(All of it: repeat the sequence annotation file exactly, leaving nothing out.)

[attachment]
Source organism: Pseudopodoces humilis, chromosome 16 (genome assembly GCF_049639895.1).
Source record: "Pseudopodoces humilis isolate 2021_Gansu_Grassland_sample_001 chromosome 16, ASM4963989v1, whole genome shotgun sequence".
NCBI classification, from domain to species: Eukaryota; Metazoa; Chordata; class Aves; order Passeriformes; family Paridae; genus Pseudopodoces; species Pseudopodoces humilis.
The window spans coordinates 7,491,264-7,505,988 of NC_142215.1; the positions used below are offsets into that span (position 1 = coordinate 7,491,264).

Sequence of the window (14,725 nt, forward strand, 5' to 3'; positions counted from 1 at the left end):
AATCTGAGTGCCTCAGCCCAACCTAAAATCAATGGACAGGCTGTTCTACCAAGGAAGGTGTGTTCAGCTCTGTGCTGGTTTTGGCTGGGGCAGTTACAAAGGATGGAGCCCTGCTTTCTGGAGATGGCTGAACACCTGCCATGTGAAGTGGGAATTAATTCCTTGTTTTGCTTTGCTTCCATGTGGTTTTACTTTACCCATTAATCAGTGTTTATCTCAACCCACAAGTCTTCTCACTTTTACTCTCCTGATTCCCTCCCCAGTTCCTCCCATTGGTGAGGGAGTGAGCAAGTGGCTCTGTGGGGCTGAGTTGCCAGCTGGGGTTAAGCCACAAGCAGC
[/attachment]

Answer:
Source organism: Pseudopodoces humilis, chromosome 16 (genome assembly GCF_049639895.1).
Source record: "Pseudopodoces humilis isolate 2021_Gansu_Grassland_sample_001 chromosome 16, ASM4963989v1, whole genome shotgun sequence".
NCBI classification, from domain to species: Eukaryota; Metazoa; Chordata; class Aves; order Passeriformes; family Paridae; genus Pseudopodoces; species Pseudopodoces humilis.
The window spans coordinates 7,491,264-7,505,988 of NC_142215.1; the positions used below are offsets into that span (position 1 = coordinate 7,491,264).

Sequence of the window (14,725 nt, forward strand, 5' to 3'; positions counted from 1 at the left end):
AATCTGAGTGCCTCAGCCCAACCTAAAATCAATGGACAGGCTGTTCTACCAAGGAAGGTGTGTTCAGCTCTGTGCTGGTTTTGGCTGGGGCAGTTACAAAGGATGGAGCCCTGCTTTCTGGAGATGGCTGAACACCTGCCATGTGAAGTGGGAATTAATTCCTTGTTTTGCTTTGCTTCCATGTGGTTTTACTTTACCCATTAATCAGTGTTTATCTCAACCCACAAGTCTTCTCACTTTTACTCTCCTGATTCCCTCCCCAGTTCCTCCCATTGGTGAGGGAGTGAGCAAGTGGCTCTGTGGGGCTGAGTTGCCAGCTGGGGTTAAGCCACAAGCAGC